So Dear To My Heart is likely to be a polarizing film. After watching it for the first time, I fell in love with this charming story. However, if you are one of those Disney fans/critics who does not enjoy the soft, charming and sentimental stories that Disney told in its earlier days, you will hate this movie. It is all about pulling on the heartstrings.
When that sort of thing is done well, it works greatly. For me, So Dear To My Heart worked beautifully, because it allowed me to relate to each and every character in the film. The film tells the story of Jeremiah Kincaid, a young boy living with his grandmother in the town of
. After a sheep in their barn gives birth to a black lamb, Jeremiah decides to raise the black lamb as a pet, to the chagrin of his Granny and most of the rest of the town. Fulton Corners
Interspersed with this little story of Jeremiah and his lamb are animated sequences that tell moral stories about history. We get the story of Christopher Columbus, for example, as a tale to remind us to be persistent. To be honest, the animated sequences are the worst part of the movie, because they don’t quite fit in with the rest of what’s going on around them. They’re well done, but seem shoehorned into an otherwise charming live action film.
Bobby Driscoll as Jeremiah plays essentially the same kind of role he did in Song of the South, that of a young boy looking to share his heart with someone (in this case some thing) that society says he should not. Luana Patten also reprises the same kind of role, that of a supportive friend. While both are fine, the stars of this film are Burl Ives as Uncle Hiram and Beulah Bondi as Granny.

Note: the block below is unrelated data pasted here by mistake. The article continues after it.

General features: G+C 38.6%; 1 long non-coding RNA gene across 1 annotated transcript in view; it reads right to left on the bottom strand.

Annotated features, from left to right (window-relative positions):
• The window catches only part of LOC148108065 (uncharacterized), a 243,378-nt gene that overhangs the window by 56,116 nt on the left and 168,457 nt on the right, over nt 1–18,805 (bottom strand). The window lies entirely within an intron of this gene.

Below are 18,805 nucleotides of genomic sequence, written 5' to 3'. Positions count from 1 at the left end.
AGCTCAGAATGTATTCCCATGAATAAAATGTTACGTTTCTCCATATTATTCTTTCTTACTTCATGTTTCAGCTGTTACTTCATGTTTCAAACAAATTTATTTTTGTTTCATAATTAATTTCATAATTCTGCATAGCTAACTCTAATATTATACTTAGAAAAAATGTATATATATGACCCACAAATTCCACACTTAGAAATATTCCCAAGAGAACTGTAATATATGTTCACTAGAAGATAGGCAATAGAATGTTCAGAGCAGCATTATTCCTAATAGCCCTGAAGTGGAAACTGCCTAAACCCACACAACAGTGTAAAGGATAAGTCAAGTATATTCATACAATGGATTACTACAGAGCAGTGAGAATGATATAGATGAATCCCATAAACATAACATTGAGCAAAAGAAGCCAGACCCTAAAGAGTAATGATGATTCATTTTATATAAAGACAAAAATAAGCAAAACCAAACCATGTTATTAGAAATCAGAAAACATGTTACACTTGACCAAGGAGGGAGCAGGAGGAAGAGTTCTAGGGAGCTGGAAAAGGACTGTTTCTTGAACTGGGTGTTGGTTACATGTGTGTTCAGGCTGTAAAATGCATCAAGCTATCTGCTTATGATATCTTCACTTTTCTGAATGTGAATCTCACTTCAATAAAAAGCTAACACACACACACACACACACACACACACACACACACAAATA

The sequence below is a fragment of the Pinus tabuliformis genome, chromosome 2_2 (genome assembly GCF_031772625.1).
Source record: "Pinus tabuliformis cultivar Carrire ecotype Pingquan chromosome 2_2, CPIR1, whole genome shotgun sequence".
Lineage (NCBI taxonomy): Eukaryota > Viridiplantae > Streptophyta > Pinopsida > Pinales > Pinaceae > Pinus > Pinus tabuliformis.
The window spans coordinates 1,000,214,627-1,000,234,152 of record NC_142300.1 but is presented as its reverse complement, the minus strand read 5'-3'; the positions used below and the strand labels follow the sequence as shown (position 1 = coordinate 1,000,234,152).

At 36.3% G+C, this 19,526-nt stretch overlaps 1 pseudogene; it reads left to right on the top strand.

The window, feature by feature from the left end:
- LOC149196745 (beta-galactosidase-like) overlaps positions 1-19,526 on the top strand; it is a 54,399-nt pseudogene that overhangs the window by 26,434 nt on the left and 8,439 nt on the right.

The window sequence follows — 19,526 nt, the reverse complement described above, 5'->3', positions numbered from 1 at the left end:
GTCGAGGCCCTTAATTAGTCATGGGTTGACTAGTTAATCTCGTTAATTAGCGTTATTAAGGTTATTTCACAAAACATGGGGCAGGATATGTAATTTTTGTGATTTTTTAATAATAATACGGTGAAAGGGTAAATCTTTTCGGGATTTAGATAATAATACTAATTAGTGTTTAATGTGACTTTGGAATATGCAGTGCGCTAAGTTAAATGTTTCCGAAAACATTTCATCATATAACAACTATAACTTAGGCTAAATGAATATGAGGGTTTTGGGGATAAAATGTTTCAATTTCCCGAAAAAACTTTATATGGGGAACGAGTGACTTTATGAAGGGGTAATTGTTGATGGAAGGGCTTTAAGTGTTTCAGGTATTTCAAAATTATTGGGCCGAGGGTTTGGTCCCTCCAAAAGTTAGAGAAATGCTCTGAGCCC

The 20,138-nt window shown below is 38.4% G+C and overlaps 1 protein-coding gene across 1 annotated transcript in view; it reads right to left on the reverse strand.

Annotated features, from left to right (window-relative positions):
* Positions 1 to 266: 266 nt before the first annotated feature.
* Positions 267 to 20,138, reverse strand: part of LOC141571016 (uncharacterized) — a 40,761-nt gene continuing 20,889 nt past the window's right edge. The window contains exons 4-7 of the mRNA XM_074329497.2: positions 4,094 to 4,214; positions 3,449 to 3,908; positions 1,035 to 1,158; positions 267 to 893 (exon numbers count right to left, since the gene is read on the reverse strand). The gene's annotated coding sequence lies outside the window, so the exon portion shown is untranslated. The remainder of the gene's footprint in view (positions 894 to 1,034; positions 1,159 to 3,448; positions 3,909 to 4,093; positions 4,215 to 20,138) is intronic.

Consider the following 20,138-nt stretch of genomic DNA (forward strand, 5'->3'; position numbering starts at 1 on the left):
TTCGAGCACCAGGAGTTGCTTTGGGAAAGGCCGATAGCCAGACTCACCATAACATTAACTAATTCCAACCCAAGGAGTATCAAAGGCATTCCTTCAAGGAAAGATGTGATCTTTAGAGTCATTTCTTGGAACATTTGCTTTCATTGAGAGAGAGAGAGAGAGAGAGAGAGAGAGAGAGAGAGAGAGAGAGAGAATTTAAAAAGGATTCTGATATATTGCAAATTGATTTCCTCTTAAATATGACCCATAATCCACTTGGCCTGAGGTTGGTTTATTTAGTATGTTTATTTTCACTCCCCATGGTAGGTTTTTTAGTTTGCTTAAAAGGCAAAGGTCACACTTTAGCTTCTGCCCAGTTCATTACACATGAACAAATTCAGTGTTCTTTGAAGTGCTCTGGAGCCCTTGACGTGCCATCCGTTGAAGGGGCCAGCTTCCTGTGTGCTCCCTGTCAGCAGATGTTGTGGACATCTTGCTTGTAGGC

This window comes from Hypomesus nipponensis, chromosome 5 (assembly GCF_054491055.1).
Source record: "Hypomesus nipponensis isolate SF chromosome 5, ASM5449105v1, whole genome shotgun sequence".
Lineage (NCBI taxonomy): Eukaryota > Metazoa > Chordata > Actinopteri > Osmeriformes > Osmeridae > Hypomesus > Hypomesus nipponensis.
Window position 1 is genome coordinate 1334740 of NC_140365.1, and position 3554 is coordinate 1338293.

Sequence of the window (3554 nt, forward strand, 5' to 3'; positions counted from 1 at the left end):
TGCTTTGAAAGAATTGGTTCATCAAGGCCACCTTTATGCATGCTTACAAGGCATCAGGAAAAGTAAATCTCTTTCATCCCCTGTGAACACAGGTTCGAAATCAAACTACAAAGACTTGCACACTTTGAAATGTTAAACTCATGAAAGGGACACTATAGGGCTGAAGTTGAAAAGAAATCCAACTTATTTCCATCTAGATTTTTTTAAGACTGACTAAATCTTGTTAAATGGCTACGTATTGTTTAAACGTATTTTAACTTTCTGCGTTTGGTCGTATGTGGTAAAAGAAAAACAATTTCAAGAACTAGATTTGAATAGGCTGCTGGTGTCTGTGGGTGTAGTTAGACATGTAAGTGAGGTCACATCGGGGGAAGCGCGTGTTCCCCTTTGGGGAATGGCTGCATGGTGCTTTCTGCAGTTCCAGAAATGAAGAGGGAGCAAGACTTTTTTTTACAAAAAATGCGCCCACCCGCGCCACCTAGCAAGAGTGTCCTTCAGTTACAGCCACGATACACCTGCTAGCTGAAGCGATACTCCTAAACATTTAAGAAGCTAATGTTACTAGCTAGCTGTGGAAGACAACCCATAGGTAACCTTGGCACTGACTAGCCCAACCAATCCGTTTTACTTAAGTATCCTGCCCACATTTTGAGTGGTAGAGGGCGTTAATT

The chemistry between these two is incredible, as can be seen in the cabin scene that is the core of the film. Uncle Hiram is playing an acoustic guitar and singing to entertain Granny, with the idea to convince her to let Jeremiah take his lamb, Danny, to the County Fair. The back and forth of their jabs, songs and smiles is one of the most entertaining sequences of Disney film I have ever seen.
There is no doubt that this is a sentimental film. If you can imagine a trick that the filmmakers would use to tug at your heartstrings, they probably do. However, it works. It doesn’t feel like a trick, because the story is so charming and doesn’t pretend to be anything other than a simple morality tale.
So Dear To My Heart is not high art. It’s not Oscar bait. But it does typify everything you want from a Disney film, and more specifically a Walt Disney film. The film obviously draws from Walt’s background in Marceline, as so many of his films did. It makes no bones about being fun, safe family entertainment with a lesson to impart, and that makes it feel authentic. I loved it, and can’t recommend it highly enough for fans of Walt and the old heartwarming formula of Disney films.